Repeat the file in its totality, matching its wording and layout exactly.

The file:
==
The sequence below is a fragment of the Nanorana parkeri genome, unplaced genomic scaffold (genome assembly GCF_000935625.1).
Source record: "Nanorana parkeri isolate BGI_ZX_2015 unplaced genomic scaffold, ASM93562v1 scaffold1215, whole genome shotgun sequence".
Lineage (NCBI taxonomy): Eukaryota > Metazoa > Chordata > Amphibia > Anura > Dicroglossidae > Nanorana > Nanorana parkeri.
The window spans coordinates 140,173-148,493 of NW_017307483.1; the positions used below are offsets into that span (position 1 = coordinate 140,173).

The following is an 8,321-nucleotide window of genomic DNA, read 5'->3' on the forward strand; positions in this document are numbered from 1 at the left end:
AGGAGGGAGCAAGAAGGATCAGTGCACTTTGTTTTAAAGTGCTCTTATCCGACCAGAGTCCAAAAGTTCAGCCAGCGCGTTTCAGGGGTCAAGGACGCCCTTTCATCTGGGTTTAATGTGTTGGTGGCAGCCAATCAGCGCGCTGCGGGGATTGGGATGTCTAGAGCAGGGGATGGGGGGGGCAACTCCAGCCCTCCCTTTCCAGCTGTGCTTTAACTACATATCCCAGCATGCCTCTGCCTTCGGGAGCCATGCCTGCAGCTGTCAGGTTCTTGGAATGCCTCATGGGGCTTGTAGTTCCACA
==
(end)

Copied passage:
The sequence below is a fragment of the Nanorana parkeri genome, unplaced genomic scaffold (genome assembly GCF_000935625.1).
Source record: "Nanorana parkeri isolate BGI_ZX_2015 unplaced genomic scaffold, ASM93562v1 scaffold1215, whole genome shotgun sequence".
Lineage (NCBI taxonomy): Eukaryota > Metazoa > Chordata > Amphibia > Anura > Dicroglossidae > Nanorana > Nanorana parkeri.
The window spans coordinates 140,173-148,493 of NW_017307483.1; the positions used below are offsets into that span (position 1 = coordinate 140,173).

The following is an 8,321-nucleotide window of genomic DNA, read 5'->3' on the forward strand; positions in this document are numbered from 1 at the left end:
AGGAGGGAGCAAGAAGGATCAGTGCACTTTGTTTTAAAGTGCTCTTATCCGACCAGAGTCCAAAAGTTCAGCCAGCGCGTTTCAGGGGTCAAGGACGCCCTTTCATCTGGGTTTAATGTGTTGGTGGCAGCCAATCAGCGCGCTGCGGGGATTGGGATGTCTAGAGCAGGGGATGGGGGGGGCAACTCCAGCCCTCCCTTTCCAGCTGTGCTTTAACTACATATCCCAGCATGCCTCTGCCTTCGGGAGCCATGCCTGCAGCTGTCAGGTTCTTGGAATGCCTCATGGGGCTTGTAGTTCCACA